THE FAILURE to build all four major public and community buildings envisioned for the Rose Fitzgerald Kennedy Greenway is a dismal reflection of the economy; the nonprofit groups behind the projects struggled mightily before giving up and, in one case, moving to another site. It’s a blow to the civic culture of the city. But it should also be a challenge to city leaders. They must ensure that the worthiest of the projects go forward eventually, and that the state and city don’t let the Greenway become fallow. Cities grow organically, and today’s unfulfilled plans are the starting points for tomorrow’s ambitions. It’s the commitment that counts — and more commitment is needed.
By now, government leaders, Boston businesses, and community activists should agree that the city’s new front yard can be a cultural and community resource. Despite the vision and enthusiasm of backers led by the late Senator Edward M. Kennedy, the various government entities involved in planning for the Greenway failed to come up with enough money to cover the former Interstate 93 highway ramps upon which the new buildings would be constructed. Mismanagement of the Big Dig left precious few dollars for the final clean-up work; but a greater obstacle was the lack of ownership by two governors, the mayor, and the business community. Over time, all must come back to the table.
Plans called for four structures — a new YMCA, an arts and culture pavilion, a Boston history museum, and a garden under glass. Of the four, two are unique to the region: the garden, and the history museum.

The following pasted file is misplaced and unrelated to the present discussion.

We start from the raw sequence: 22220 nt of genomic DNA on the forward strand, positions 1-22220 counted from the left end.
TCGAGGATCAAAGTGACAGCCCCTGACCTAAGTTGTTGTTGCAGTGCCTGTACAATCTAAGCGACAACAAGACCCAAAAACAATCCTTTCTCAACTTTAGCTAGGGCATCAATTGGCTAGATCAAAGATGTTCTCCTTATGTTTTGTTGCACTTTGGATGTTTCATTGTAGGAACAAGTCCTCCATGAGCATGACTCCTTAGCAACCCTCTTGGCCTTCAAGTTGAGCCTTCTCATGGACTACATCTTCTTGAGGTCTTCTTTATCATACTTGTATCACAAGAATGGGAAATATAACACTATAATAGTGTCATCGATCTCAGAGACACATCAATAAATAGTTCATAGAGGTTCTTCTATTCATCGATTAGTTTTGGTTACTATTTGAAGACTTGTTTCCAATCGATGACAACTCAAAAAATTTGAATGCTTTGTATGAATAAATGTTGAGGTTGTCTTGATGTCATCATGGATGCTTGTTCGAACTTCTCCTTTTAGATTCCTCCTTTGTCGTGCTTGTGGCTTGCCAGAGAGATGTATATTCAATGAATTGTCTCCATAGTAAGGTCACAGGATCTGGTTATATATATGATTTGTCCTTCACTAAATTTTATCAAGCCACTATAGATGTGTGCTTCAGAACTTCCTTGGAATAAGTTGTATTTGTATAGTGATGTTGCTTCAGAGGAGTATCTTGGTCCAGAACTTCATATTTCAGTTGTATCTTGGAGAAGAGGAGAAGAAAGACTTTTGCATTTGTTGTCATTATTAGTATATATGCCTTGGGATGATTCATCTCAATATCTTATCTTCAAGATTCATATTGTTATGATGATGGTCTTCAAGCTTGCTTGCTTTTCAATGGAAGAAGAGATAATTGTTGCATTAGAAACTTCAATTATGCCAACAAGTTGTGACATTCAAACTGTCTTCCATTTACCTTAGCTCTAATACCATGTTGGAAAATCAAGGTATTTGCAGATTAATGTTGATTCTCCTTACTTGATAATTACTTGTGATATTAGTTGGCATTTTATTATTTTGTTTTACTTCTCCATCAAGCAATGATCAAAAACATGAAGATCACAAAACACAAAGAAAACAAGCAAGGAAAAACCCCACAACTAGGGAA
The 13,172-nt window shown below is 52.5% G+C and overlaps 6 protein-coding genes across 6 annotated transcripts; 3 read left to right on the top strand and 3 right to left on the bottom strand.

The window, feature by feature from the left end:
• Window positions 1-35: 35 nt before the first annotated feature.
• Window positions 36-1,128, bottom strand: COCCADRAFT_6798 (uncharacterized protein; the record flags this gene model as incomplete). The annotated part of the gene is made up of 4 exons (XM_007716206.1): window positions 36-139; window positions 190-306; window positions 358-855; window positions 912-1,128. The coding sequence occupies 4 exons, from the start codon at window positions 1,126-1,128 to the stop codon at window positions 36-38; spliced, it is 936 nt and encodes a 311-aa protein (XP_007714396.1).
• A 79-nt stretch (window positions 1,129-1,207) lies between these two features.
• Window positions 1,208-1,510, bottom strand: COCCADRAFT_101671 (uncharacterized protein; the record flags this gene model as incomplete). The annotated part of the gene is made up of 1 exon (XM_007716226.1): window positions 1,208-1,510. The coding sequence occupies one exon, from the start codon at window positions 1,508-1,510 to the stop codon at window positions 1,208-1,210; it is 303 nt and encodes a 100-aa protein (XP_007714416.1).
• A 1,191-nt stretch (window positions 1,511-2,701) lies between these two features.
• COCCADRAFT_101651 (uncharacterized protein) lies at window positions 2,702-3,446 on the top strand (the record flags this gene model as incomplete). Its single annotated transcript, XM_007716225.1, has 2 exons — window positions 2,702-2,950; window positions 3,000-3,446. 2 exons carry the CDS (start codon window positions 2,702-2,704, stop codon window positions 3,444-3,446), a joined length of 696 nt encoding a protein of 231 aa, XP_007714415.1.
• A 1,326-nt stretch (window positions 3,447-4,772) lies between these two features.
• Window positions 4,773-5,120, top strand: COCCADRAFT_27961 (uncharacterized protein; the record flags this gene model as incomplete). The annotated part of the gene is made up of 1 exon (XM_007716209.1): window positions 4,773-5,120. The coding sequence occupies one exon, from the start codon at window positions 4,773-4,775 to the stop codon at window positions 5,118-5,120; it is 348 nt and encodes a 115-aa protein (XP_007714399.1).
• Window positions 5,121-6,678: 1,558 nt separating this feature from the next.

Backers of the history museum, led by former state administration and finance secretary Frank Keefe, have shifted their sights from the covered ramps of the Greenway to the nearby Parcel 9 on Blackstone Street, but many financial obstacles remain. That’s too bad, because a museum dedicated to Boston history should be an essential addition to the city’s cultural map.
There is no broad-scale interpretation of Boston history, a shameful omission considering the lavish ways that New York and Philadelphia, among others, celebrate their own history. This most time-layered of communities has somehow betrayed its own past. Blame should be shared by the federal government, which could do a lot more to promote and explain Boston’s central role in the founding of the nation. Potential donors should take note of the role a new museum could play in encouraging visitors; historic tourism is a growth industry, which could explode with the retirement of well-heeled baby boomers.
The garden under glass, slated for an expanse near South Station, is easily caricatured as a costly boondoggle, the pheasant-under-glass on the city’s development menu. But it could also be a downtown oasis. Over the recent snow-clogged months, the absence of any indoor landmark — any real horticultural enclave for the winter — has been especially apparent. It’s a good idea that should be supported. The Massachusetts Horticultural Society, the original developer, never came close to raising enough money. The local businesses whose employees would benefit the most from a garden under glass are already being asked to help provide for the Greenway’s regular upkeep, through a newly proposed Business Improvement District.
But after the upkeep is assured, they and other private donors should consider ways to revive plans for the garden. What was once envisioned as part of a grand master plan can eventually be accomplished in smaller steps. Let the climbing begin.